Artist and Westword MasterMind Ravi Zupa doesn't want the public to forget that police continue to kill unarmed black people – even as the actions of President Donald Trump's administration have jerked attention away from criminal-justice reform and the demands of the Black Lives Matter movement.
Zupa, working in collaboration with the national art-activist group Art Responders, has created prints that spotlight the Washington Post project Fatal Force, whose website tracks statistics on police killings. So far in 2017, 271 people have been shot and killed by law enforcement officers across the United States. Five were unarmed black men, one a black woman.
Zupa, whose art has decorated the walls of Denver businesses with subtle environmental and political messages, has created three prints for the series not from woodcuts or copper plates, but from his engravings in traffic cones. The images are visceral, evoking early-1900s labor-movement posters. They depict a clear-cut battle between good and evil, in which a violent cop, plagued by demons, beats an unarmed black man.
This video shows the process Zupa used to make his images.
Here's how the prints will be distributed, according to Zupa's artist statement: "Beginning April 1, each killing of an unarmed African American by U.S. police will trigger the release of one print. All three print editions will sell at $35 apiece, and 100 percent of all proceeds will go to community organizations in the local area where the incident took place."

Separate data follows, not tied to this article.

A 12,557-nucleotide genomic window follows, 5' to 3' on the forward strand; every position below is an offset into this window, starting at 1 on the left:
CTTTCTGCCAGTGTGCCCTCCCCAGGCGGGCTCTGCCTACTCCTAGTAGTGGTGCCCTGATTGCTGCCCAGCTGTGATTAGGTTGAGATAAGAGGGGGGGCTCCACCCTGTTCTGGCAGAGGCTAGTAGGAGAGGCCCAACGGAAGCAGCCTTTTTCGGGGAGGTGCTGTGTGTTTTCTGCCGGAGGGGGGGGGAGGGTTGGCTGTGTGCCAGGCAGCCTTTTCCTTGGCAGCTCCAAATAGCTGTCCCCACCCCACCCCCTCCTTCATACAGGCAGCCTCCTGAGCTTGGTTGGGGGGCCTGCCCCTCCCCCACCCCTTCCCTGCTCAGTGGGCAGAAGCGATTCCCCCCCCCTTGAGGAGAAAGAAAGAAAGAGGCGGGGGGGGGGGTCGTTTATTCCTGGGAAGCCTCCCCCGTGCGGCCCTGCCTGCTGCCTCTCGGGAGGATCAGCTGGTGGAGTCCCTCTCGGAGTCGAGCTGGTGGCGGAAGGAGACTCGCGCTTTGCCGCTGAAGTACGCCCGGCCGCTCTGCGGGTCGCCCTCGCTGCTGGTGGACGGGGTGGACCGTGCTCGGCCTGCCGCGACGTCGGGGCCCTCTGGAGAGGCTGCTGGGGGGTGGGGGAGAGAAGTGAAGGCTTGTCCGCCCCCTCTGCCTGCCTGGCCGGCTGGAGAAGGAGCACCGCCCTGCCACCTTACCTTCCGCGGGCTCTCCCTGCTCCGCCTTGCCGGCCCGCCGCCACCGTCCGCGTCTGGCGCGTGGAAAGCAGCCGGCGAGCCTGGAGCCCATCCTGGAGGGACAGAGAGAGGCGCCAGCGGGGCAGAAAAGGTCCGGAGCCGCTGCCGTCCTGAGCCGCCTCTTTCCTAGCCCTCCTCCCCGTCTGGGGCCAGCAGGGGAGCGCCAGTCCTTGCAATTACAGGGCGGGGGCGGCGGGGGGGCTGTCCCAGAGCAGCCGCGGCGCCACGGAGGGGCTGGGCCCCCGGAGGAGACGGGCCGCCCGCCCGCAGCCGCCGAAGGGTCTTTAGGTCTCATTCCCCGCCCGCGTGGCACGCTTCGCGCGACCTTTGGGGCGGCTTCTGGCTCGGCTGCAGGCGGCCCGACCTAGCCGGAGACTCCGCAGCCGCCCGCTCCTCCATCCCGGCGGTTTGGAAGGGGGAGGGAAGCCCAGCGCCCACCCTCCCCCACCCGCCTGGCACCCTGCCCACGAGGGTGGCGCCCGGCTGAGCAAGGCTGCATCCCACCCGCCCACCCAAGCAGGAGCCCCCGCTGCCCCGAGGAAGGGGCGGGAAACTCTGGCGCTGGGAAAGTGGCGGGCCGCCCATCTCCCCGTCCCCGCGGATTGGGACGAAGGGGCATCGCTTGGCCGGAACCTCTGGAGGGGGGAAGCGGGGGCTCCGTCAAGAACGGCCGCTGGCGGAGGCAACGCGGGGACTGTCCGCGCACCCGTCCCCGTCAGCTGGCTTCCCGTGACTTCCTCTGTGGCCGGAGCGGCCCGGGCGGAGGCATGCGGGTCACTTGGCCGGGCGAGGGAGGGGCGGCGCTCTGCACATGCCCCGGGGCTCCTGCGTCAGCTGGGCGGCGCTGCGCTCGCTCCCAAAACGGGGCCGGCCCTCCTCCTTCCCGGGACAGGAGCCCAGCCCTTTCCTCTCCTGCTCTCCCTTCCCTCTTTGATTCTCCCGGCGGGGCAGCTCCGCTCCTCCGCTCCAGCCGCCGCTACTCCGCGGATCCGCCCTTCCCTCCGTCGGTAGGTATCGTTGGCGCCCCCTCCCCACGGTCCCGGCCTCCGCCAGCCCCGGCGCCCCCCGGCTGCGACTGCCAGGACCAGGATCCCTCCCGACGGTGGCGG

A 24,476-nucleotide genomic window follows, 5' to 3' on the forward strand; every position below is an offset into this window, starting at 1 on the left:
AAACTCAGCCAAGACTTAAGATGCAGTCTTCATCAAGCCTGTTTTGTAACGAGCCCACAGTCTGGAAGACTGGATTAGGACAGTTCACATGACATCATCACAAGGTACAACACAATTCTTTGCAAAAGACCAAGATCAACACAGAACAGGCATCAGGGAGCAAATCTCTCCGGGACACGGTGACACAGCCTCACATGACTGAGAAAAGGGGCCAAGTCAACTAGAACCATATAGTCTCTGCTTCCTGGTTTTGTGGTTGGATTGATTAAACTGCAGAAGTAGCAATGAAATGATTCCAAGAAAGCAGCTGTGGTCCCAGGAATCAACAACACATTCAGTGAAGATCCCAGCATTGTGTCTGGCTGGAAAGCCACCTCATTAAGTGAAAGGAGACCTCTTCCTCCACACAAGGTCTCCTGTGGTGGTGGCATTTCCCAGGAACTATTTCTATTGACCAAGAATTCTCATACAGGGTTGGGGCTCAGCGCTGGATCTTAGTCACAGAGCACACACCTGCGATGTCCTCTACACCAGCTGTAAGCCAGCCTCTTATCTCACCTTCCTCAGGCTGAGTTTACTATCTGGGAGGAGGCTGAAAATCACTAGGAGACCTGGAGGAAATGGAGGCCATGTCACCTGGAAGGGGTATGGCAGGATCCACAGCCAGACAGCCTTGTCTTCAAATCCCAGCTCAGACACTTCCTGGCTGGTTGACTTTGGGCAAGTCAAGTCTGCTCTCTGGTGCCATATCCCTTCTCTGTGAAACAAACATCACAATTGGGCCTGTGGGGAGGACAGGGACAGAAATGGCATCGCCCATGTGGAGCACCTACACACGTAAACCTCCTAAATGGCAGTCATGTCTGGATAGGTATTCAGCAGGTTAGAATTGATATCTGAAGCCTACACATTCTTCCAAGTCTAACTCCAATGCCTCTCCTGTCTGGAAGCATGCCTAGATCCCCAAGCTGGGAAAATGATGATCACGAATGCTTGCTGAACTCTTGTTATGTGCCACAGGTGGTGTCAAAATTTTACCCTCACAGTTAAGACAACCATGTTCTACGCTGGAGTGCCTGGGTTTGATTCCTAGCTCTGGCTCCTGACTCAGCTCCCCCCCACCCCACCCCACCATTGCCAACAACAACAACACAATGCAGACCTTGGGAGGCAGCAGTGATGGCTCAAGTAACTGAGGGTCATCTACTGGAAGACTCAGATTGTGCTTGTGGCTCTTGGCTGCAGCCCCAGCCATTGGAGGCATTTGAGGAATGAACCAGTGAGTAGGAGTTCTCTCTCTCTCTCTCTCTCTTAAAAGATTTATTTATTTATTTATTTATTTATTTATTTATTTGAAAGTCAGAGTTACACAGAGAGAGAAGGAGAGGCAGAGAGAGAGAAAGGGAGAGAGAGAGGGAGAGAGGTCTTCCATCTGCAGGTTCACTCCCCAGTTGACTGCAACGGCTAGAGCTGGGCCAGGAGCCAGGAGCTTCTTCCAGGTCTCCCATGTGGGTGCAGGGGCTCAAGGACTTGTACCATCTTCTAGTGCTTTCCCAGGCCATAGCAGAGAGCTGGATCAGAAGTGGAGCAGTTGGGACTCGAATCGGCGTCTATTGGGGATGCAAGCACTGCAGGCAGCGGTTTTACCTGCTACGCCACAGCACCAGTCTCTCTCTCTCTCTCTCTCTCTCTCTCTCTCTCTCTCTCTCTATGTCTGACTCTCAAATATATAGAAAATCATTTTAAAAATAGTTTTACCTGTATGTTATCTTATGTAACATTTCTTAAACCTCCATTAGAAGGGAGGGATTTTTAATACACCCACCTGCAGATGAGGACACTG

If April passes without a police killing of an unarmed black man, Zupa says he will distribute his work for free.
Zupa's imagery in these prints borrows heavily from the posters of José Guadalupe Posada, a Mexican printmaker who lived from the late 1800s to the early 1900s. "He was sort of a political cartoonist and illustrator for newspapers," says Zupa. "His stuff is really beautiful. There is a sort of lightness to it, but it's poetic a lot of times. The subject matter is often very, very heavy. But it never felt overly melodramatic."
To his images, Zupa added hip-hop lyrics about police killing black people and some of his own writing. "Most of the text comes from specific songs that deal with police violence toward black people by the three hottest young rappers happening right now that I really like," Zupa says. "I lifted those lyrics and tried to make images that cooperated well with those."
The lyrics are blunt.
Chance the Rapper: "We just aiming back ’cause the cops shot you."
Vince Staples: "I ain't never ran from nothin' but the police."
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Kendrick Lamar: "We gon' be alright."
And maybe Lamar is correct. After all, police killings of unarmed black men dropped between 2015 and 2016, Zupa points out, and says that's a reason to be optimistic.
The Black Lives Matter and anti-police-brutality protest movements nationwide may have caused that dip, he says, warning that without constant attention to the issue, those numbers may rise again.